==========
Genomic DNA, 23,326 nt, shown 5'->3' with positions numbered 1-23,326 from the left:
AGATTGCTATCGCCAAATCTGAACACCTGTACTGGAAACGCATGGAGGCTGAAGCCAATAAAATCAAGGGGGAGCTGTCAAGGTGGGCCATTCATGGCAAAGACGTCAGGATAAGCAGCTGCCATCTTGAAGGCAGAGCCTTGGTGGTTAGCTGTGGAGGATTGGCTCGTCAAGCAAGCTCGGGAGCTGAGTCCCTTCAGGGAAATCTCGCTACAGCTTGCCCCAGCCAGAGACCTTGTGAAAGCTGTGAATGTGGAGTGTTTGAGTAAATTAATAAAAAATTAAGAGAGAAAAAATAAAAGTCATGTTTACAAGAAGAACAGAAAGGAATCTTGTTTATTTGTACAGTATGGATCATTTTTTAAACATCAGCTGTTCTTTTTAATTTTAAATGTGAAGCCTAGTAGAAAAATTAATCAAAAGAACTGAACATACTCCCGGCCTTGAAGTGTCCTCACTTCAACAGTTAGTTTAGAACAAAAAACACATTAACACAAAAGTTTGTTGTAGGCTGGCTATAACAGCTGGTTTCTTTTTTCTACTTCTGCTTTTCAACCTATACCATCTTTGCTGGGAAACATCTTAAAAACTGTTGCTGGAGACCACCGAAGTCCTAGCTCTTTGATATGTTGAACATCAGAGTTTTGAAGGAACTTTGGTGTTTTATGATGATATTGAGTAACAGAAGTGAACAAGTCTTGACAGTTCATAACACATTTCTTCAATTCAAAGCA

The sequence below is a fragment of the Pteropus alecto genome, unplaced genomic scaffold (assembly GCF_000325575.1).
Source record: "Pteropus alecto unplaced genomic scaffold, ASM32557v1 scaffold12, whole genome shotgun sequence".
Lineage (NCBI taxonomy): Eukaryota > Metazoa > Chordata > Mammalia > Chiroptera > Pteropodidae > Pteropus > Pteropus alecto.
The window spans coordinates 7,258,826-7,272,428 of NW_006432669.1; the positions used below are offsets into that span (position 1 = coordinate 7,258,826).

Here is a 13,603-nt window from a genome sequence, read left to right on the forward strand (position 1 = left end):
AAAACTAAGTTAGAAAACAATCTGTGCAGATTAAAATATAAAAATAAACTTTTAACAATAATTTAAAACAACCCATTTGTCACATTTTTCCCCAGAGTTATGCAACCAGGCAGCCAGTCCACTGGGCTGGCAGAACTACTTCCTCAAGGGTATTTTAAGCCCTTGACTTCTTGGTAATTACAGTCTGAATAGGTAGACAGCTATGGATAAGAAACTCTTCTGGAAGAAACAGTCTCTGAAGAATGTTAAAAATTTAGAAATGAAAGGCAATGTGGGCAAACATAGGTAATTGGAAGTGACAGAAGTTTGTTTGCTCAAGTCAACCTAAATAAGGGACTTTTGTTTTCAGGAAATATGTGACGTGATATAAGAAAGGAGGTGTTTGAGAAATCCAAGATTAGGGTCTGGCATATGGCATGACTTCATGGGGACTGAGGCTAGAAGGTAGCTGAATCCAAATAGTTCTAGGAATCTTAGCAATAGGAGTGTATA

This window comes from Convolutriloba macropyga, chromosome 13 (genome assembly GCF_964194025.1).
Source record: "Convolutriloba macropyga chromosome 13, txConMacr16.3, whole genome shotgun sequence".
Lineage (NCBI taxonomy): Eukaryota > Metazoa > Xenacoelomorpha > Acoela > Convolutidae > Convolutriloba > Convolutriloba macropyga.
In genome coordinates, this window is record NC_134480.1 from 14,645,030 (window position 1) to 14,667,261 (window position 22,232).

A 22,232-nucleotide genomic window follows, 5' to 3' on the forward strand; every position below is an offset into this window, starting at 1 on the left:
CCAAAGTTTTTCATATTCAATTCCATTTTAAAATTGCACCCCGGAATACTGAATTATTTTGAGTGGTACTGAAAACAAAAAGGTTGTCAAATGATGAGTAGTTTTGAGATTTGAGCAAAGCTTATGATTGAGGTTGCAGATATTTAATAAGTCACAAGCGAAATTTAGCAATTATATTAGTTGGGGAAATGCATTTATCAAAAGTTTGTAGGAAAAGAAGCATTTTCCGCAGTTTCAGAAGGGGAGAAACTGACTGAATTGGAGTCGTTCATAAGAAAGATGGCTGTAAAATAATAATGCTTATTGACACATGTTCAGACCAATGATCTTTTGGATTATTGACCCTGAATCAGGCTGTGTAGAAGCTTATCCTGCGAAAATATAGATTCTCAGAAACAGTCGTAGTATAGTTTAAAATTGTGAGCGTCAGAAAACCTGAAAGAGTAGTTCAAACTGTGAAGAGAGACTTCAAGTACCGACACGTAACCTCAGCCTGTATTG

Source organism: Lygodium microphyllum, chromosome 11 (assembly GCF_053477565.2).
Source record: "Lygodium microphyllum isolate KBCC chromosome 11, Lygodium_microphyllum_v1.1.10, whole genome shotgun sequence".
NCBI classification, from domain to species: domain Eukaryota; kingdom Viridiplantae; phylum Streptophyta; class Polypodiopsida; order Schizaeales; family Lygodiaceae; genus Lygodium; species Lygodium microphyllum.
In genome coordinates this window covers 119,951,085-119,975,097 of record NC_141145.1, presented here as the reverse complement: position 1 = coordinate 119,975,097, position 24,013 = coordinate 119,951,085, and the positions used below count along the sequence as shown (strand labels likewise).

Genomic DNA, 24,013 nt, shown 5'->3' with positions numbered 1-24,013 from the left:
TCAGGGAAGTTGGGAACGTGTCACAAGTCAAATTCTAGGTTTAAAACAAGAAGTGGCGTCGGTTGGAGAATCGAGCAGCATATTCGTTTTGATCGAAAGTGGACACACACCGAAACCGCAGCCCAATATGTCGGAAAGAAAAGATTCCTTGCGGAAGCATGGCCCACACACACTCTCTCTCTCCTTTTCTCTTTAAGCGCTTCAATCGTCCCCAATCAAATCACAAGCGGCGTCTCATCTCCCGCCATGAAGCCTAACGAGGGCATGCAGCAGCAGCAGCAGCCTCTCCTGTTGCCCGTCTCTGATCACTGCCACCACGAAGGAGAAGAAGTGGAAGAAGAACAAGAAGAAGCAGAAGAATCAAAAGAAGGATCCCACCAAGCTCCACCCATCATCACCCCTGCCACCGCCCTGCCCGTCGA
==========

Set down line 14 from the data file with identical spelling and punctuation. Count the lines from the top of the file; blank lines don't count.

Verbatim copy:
CCAAAGTTTTTCATATTCAATTCCATTTTAAAATTGCACCCCGGAATACTGAATTATTTTGAGTGGTACTGAAAACAAAAAGGTTGTCAAATGATGAGTAGTTTTGAGATTTGAGCAAAGCTTATGATTGAGGTTGCAGATATTTAATAAGTCACAAGCGAAATTTAGCAATTATATTAGTTGGGGAAATGCATTTATCAAAAGTTTGTAGGAAAAGAAGCATTTTCCGCAGTTTCAGAAGGGGAGAAACTGACTGAATTGGAGTCGTTCATAAGAAAGATGGCTGTAAAATAATAATGCTTATTGACACATGTTCAGACCAATGATCTTTTGGATTATTGACCCTGAATCAGGCTGTGTAGAAGCTTATCCTGCGAAAATATAGATTCTCAGAAACAGTCGTAGTATAGTTTAAAATTGTGAGCGTCAGAAAACCTGAAAGAGTAGTTCAAACTGTGAAGAGAGACTTCAAGTACCGACACGTAACCTCAGCCTGTATTG